The Museum of Arts and Design
Museum of Arts and Design.
The building designed by Edward Durell Stone to house Huntington Hartford's art collection. MAD replaced this building in 2008.
Image from MAD's 2017 exhibition, "Sonic Arcade: Shaping Space with Sound.
Backstory and Context
The Museum of Contemporary Crafts, opened in 1956, focused primarily on providing exhibitions related to craft disciplines - jewelry, ceramics, fashion, etc. The institute addressed the changing direction of craftsmanship in society by helping locate emerging artists whose work linked craft to industry. The patron of the museum, Aileen Osborn Webb, was born into wealth, but she didn't allow her privileged upbringing to hamper her desire to contribute to society. According to Paul J. Smith, who later led the museum, Webb's interest in craft developed during the Great Depression, a time when people were trying to sell any goods they could. She used her time and resources to help these people make a living. From that point forward, Webb continued to develop her vision for the world of craft, as she was involved in the establishment of the Craft Horizons magazine, the American Craftsman Educational Council, and the World Crafts Council along with other programs and organizations.
Paul J. Smith, the Museum's director from 1963 to 1987, contributed to the Museum's growth by promoting popular culture and mundane materials that mirrored the social climate of the time. In 1979, the Museum was renamed the American Craft Museum and moved to a larger location at 44 West 53rd Street. Further expansion was necessary as the museum continued to grow, and it moved again in 1986 to 40 West 53rd Street. It was during its time at this location that the American Craft Museum changed its name to the Museum of Arts and Design (MAD). This change was made to reflect the continually widening circle of objects displayed, and to allude to the interdisciplinary nature of the museum's programming.
The 44 West 53rd Street remained MAD's home until 2008, when it moved to its current location on Columbus Circle. The museum's current building was designed by Brad Cloepfil. Controversy surrounded this move because the former building at this location was built by Huntington Hartford and was defended by preservationists who didn't want the move to destroy part of New York's heritage. The former building housed Hartford's art collection, which consisted of works from the 17th to the early-20th centuries. It was built in 1964 and designed by Edward Durell Stone. Along with the artwork inside, the outdated museum represented an old New York, rough and realistic. The new building, a representation of the Modernist movement that defines much of the artwork found inside, was criticized by New Yorkers who believed the city was catering to tourists by allowing a museum that reflected Modernism to move in. Nevertheless, MAD won the battle and moved into their new building in September 2008. Known as the Jerome and Simona Chazen building, the new structure features over 22,000 glazed terracotta tiles which reflect MAD's realm of interest. Concrete supports on the ground floor from the original Stone designed building are retained and encased in glass so that visitors may view a piece of the location's history.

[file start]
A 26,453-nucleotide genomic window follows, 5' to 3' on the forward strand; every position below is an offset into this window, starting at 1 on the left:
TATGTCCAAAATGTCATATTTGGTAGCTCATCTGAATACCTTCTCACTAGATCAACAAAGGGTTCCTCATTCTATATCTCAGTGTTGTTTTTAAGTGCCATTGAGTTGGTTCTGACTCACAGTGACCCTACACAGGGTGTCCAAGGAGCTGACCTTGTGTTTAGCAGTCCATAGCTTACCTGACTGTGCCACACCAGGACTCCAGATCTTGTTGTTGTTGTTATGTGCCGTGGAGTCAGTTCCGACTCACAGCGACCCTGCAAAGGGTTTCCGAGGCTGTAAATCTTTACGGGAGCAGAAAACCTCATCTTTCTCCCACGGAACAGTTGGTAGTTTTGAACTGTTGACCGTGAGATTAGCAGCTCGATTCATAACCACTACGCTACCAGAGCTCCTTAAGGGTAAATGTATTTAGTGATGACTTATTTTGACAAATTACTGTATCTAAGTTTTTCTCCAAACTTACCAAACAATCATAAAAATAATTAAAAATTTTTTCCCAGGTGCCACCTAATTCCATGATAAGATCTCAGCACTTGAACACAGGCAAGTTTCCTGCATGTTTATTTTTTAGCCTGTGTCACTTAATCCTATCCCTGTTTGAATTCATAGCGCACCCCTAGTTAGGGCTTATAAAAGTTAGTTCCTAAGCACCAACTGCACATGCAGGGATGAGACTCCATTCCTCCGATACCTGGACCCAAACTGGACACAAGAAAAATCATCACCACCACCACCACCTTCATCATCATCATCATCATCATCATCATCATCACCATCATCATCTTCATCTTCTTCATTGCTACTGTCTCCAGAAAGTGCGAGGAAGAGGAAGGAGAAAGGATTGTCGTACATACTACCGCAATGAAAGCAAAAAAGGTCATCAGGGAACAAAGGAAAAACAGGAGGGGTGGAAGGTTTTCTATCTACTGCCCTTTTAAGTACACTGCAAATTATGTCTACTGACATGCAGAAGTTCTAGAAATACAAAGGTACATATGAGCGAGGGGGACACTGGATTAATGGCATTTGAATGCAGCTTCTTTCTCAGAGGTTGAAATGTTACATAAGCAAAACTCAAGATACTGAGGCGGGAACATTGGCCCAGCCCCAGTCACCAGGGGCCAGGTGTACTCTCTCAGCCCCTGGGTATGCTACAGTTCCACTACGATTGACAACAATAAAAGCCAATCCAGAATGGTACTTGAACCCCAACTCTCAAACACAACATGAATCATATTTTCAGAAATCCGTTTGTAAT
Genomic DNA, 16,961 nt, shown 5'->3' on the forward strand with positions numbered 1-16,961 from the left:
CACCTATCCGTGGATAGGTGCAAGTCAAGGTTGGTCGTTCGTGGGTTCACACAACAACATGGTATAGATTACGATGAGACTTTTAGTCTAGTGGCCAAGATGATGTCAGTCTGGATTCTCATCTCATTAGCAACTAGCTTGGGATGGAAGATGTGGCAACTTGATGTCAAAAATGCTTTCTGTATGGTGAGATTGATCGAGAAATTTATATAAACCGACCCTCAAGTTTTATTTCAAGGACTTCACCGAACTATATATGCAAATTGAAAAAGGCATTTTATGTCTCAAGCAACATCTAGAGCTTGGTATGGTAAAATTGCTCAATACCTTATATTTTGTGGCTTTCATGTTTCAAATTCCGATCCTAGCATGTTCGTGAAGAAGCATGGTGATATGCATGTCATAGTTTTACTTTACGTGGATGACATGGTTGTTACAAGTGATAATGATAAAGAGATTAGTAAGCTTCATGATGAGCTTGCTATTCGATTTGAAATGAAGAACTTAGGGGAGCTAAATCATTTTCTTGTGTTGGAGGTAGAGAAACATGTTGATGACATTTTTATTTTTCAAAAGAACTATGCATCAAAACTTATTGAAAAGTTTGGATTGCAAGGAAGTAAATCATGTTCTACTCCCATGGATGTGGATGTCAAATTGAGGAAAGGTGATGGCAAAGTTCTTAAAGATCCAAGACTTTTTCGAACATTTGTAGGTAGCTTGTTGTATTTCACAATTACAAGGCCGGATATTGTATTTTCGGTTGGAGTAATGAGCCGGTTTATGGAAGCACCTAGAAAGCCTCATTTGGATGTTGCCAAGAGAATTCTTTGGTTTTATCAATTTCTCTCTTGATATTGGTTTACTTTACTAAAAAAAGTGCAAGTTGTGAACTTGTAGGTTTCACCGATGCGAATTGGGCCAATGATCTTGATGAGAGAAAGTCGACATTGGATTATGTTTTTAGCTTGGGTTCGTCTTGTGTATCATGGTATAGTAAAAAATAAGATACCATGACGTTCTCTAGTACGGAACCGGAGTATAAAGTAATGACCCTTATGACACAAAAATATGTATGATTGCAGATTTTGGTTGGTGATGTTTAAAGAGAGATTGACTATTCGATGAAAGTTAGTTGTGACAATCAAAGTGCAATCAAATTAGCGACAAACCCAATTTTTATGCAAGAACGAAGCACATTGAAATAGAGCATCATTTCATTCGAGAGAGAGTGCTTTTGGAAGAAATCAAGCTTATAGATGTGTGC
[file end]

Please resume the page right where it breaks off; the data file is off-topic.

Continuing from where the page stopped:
With 54,000 square feet of new space to utilize - over three times the space as the previous location - MAD greatly expanded its gallery and program offerings. The Open Studio program allows visitors to engage directly with the art and artists by interacting with them during the creative process. MAD is also the only American art museum to display contemporary and historical art jewelry, which it does in the Tiffany and Co. Foundation Jewelry Gallery. The museum features a variety of permanent galleries, such as the Jewelry Gallery, and rotating exhibitions. The museum strives to continue to fulfill the motivation behind its founding; to showcase the role of the creative process in improving our lives.
About MAD. Museum of Arts and Design. Accessed October 22, 2020. http://madmuseum.org/about.
Lovelace, Joyce. Who Was Aileen Osborn Webb?. American Craft Council. 7/25/11. Accessed 4/29/17. https://craftcouncil.org/magazine/article/who-was-aileen-osborn-webb.
Museum of Arts and Design, Allied Works Architecture. Accessed October 22nd 2020. https://alliedworks.com/projects/museum-of-arts-and-design.
Museum of Arts and Design-MAD, New York, NBK Architectural Terracotta. Accessed October 22nd 2020. https://nbkterracotta.com/en/project/mad-museum-of-arts-and-design/.
Ouroussoff, Nicolai. A New Face, Renewed Mission. The New York Times. 9/25/08. Accessed 4/29/17. http://www.nytimes.com/2008/09/26/arts/design/26desi.html.
Beyond, Ken. "Museum of Arts and Design, 2008." 2008. Wikimedia. Accessed October 22, 2020. https://commons.wikimedia.org/wiki/File:Museum_of_Arts_and_Design_crop.jpg.
O'Flaherty, Renate. "Columbus Circle." Wikimedia. Accessed October 22, 2020. https://en.wikipedia.org/wiki/File:2_Columbus_Circle.jpg.
Bascom, Jenna. 2017. Museum of Arts and Design. Accessed October 22, 2020. https://www.designboom.com/art/mad-sonic-arcade-museum-of-art-and-design-10-07-2017/.